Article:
Controlling the Propagation Asymmetry of Hyperbolic Shear Polaritons in Beta-Gallium Oxide
J. Matson, S. Wasserroth, X. Ni, M. Obst, K. Diaz-Granados, G. Carini, E. Renzi, E. Galiffi, T. G. Folland, L. Eng, J. Klopf, S. Mastel, S. Armster, V. Gambin, M. Wolf, S. C. Kehr, A. Alu, A. Paarmann and J. Caldwell
Research Square (2023)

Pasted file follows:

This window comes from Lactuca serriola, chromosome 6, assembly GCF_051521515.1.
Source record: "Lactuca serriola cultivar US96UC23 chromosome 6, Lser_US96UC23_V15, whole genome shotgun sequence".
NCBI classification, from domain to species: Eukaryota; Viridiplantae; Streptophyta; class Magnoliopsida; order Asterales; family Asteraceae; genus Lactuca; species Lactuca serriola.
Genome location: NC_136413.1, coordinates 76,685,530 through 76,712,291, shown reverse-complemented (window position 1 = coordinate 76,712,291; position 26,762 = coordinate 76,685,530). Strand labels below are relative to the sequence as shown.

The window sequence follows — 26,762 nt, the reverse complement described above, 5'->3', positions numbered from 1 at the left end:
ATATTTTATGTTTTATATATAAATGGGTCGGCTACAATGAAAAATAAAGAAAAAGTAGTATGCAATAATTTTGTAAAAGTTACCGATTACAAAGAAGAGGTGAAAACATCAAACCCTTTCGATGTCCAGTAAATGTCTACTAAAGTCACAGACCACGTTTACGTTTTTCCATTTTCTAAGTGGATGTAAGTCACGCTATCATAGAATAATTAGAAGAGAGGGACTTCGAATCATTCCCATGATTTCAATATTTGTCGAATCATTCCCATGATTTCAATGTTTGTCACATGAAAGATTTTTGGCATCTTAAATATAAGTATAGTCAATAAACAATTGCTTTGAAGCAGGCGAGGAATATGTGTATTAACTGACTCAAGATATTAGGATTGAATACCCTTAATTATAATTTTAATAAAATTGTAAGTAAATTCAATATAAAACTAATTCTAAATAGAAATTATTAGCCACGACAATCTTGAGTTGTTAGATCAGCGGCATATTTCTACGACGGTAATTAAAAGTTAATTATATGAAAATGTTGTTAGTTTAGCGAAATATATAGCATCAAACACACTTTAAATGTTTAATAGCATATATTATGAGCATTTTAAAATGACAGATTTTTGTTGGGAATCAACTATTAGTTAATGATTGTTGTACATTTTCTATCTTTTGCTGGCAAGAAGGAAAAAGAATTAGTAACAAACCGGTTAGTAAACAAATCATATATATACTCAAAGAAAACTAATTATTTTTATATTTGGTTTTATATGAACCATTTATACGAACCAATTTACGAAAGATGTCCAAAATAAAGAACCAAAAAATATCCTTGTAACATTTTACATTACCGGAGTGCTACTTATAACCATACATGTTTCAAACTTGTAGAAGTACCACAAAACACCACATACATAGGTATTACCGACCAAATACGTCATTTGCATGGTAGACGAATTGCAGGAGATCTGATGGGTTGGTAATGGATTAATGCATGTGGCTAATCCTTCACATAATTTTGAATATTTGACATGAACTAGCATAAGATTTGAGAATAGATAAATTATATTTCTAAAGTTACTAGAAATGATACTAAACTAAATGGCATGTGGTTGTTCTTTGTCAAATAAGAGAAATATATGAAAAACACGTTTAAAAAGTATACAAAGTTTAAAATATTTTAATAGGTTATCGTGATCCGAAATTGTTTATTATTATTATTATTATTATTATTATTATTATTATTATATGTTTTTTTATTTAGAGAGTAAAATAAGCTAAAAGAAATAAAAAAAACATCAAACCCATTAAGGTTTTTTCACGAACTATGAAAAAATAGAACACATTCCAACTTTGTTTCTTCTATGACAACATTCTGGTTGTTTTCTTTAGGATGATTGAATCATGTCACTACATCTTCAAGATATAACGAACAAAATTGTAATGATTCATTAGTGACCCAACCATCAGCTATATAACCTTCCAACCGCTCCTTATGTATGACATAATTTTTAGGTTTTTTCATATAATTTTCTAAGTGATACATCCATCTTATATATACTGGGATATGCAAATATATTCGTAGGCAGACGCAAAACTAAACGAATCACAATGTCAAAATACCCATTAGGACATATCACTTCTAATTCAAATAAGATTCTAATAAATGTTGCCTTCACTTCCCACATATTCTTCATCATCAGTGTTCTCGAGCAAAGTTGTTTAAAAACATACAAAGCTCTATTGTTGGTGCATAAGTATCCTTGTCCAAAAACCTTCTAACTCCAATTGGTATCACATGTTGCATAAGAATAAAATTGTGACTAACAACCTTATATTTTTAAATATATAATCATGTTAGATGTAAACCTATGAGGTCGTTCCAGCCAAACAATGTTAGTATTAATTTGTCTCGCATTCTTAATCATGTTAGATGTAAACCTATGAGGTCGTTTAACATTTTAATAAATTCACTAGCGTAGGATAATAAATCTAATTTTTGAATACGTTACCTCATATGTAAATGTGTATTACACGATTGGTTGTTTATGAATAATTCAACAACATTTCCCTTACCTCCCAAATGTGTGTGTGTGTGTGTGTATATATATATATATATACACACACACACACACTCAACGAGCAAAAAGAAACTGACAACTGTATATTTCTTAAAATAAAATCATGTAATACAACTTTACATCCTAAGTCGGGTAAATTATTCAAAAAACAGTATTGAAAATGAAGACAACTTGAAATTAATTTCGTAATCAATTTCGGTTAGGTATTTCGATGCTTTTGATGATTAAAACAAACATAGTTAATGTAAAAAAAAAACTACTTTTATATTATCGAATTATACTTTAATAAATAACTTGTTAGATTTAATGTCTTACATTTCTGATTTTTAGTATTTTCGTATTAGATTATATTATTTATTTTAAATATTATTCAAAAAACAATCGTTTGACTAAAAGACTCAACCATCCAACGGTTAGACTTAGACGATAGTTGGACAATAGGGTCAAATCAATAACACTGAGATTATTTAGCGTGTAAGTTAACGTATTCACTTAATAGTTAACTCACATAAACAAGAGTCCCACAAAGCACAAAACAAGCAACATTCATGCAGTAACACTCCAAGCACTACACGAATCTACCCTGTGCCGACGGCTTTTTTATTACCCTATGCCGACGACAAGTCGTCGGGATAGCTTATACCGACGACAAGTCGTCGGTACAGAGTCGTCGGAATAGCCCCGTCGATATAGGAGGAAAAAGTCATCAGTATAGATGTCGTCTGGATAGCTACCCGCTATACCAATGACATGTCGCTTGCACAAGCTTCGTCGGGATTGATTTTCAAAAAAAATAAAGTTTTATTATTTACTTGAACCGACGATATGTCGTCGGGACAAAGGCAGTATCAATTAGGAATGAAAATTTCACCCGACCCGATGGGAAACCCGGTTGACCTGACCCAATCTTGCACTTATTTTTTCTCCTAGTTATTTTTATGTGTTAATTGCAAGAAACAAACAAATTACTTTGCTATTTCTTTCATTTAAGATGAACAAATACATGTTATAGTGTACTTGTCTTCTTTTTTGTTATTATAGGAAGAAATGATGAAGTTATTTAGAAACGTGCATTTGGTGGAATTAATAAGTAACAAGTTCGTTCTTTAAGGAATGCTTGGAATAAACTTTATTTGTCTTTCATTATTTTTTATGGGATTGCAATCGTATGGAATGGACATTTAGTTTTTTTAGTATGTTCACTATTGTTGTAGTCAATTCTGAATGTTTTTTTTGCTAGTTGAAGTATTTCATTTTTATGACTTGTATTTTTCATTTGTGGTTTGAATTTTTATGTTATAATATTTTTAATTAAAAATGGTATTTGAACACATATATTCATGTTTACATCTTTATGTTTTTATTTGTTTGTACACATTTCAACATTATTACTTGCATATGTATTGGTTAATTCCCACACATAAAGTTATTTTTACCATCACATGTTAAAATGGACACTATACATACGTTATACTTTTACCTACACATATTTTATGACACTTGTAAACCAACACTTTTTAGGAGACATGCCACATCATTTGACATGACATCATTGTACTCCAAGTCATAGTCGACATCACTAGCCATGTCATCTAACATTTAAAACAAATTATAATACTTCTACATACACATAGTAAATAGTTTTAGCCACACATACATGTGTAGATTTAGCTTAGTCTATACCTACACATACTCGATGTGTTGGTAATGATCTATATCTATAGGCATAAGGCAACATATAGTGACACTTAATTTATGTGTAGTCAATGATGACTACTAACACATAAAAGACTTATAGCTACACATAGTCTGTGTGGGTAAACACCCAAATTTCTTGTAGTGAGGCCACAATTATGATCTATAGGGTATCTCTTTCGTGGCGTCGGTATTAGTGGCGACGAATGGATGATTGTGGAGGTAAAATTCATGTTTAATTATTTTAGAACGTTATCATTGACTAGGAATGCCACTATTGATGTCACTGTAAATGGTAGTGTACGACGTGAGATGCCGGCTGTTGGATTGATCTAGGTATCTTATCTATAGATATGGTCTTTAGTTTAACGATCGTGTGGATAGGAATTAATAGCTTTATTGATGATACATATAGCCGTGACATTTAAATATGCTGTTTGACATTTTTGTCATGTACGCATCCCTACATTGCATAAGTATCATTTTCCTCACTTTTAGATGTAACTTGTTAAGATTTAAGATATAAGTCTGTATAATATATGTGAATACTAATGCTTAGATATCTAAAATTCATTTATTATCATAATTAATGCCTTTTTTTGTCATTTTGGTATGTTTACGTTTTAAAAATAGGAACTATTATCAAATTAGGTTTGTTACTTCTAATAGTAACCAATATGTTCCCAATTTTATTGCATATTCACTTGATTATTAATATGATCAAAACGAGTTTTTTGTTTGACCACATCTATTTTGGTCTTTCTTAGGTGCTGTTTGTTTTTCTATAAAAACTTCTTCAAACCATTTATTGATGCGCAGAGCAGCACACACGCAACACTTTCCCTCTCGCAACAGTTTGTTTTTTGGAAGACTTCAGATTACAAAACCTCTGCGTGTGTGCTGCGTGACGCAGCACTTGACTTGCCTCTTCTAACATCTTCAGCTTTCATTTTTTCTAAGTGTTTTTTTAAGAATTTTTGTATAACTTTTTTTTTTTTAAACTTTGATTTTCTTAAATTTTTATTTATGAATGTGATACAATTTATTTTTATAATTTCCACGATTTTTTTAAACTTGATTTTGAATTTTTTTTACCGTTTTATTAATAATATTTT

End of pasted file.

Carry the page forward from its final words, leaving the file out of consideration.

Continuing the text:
Structural anisotropy in a crystal is one of the key tools for controlling light propagation. The correlation between crystalline structure and the interaction with light is strongest in the infrared spectral regime, where optical frequencies overlap with anisotropic lattice resonances of materials, thereby enabling light-matter coupling through quasiparticles called phonon polaritons (PhPs). In recent years, the exploration of PhPs in anisotropic materials has yielded new levels of confinement and manipulation of light. The strongly anisotropic bonds in materials such as hBN and MoO3 lead to hyperbolic phonon polaritons that exhibit even stronger light confinement and propagation directionality than conventional polaritons. Recently, we showed that the enhanced anisotropy and non-orthogonal structure of the monoclinic crystal β-Ga2O3 (bGO) induces a remarkable rotation of the optical axis with frequency ("axial dispersion") associated to nano- to microscopic shear phenomena, resulting in hyperbolic PhPs that exhibit dramatic propagation asymmetry along the hyperbolic polaritonic branches. Here, we employ a Free-Electron Laser (FEL) coupled to a scattering-type scanning near-field optical microscope (s-SNOM) to enable direct imaging of the symmetry-broken propagation patterns of hyperbolic shear polaritons in bGO within the far-infrared. Further, we demonstrate how we can control and enhance the shear-induced propagation asymmetry of nano-antenna-launched shear polaritons, by varying the incidence direction with respect to the crystal orientation, as well as by momentum selection using different sizes of nano-antennas. Finally, we also observe significant rotation of the hyperbola axis as we change the incident light frequency. Our work thereby paves a foundation for widespread utilization and device implementation of polaritons in low-symmetry crystals.